"Fees should not be attached to unemployment benefits that the taxpayers are paying to help Americans," Rep. Carolyn Maloney, D-New York, told CNN. "Particularly, these fees should not be attached by banks that are getting TARP money and are being supported by taxpayer dollars."

CNN asked some of the major banks involved in the debit card program for a response. Spokesmen for JP Morgan Chase, Wachovia, Bank of America and Wells Fargo all directed us to the individual state governments for comment.

The acting secretary of labor and industry for Pennsylvania is Sandi Vito. Via e-mail, her staff invited CNN reporters to Allentown, Pennsylvania, where she was taking part at a public meeting at an elementary school. Afterward, she said, she would answer questions about the debit card fees.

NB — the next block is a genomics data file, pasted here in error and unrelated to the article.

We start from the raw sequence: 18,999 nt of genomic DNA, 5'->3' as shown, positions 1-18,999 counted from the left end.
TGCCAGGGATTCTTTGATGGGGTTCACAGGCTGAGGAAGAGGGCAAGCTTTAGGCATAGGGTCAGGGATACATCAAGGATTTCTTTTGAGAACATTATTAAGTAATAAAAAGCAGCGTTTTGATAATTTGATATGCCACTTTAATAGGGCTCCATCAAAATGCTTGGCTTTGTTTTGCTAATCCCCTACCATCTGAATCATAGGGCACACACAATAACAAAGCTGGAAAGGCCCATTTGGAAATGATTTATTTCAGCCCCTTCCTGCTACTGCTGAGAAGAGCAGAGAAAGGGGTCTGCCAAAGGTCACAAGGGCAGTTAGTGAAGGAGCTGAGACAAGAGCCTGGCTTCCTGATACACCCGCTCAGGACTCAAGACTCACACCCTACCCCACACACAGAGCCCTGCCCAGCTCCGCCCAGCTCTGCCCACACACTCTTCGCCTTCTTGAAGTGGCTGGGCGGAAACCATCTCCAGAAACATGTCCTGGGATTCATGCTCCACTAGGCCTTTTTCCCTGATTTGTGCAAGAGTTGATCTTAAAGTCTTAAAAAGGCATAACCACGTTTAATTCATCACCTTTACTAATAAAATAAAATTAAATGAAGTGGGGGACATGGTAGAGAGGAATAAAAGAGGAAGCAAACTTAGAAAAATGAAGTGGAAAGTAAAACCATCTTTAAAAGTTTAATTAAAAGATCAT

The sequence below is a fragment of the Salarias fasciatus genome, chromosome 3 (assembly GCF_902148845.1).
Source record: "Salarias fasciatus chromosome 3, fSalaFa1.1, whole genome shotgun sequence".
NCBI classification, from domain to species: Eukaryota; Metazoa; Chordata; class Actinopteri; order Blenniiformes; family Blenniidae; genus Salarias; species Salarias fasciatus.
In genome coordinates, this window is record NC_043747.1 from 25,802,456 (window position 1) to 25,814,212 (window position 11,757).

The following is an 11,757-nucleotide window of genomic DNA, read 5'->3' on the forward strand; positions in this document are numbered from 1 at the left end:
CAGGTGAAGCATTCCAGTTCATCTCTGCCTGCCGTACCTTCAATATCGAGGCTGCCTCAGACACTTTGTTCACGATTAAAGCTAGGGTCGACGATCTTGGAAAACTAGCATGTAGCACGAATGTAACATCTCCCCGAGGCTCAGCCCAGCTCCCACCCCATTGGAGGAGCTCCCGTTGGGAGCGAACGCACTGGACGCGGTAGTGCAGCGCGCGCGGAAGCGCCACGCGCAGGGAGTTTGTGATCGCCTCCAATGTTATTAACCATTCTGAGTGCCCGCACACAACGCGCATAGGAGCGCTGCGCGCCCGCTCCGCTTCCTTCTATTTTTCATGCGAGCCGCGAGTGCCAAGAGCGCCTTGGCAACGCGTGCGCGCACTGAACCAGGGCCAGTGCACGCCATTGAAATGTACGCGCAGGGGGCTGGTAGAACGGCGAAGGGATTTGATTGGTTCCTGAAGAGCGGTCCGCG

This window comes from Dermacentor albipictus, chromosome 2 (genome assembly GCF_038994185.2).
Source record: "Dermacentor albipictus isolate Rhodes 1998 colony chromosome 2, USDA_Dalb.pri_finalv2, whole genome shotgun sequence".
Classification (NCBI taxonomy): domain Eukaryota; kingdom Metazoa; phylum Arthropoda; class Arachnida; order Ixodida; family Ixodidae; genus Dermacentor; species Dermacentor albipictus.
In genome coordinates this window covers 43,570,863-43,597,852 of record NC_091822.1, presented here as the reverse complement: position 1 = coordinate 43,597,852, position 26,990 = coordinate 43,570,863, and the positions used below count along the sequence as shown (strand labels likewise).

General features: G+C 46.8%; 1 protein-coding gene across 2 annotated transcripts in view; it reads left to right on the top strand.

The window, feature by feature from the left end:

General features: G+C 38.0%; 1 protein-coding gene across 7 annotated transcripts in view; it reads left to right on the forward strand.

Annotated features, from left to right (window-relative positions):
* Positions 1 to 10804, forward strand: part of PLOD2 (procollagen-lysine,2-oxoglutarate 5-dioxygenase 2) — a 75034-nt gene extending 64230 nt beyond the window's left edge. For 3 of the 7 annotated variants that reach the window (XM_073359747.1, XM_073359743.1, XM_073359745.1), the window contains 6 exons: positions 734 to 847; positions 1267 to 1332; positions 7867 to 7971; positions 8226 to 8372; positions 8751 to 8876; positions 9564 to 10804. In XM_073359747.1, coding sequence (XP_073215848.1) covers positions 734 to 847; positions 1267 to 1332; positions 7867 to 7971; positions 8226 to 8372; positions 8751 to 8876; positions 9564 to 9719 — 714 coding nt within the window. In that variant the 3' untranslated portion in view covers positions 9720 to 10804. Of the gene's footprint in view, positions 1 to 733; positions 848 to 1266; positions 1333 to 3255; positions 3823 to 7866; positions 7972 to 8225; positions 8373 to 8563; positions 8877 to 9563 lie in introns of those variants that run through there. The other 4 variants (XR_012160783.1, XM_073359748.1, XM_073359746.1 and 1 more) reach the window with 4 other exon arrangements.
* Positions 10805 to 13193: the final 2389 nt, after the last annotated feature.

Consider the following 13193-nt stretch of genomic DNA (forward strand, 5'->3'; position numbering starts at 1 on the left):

But when the meeting ended, her staff said she was too busy to talk.
Her spokesman, Troy A. Thompson, spoke with CNN after Vito left.

"The distribution system for people getting their benefits has been improved by the use of debit cards, way above and beyond the distribution by check," he said.

The U.S. Department of Labor provided what it called "talking points" to CNN when asked for comment on the fee structure.

"States can do a better job negotiating fees with banks," the department said. "Many states have obtained terms far more favorable to claimants than those described in media reports."

In addition, according to the talking points, the Labor Department said it was aware states are offering unemployment debit cards for good reasons:

• It is less expensive for claimants without bank accounts because they don't need to pay check cashing fees.

• Claimants can use the card free at merchants and therefore don't need to carry excess cash.

• Generally, these cards are safer and more secure than checks.

"We will be working with states as they gain experience with debit cards to resolve these problems related to fees," the Labor Department said.

Friday, March 13

Time to Clean Up The Catholic House in Brazil

I read this on Topix today, and I'm still shaking my head at the stupidity of some factions of so-called "Christianity"...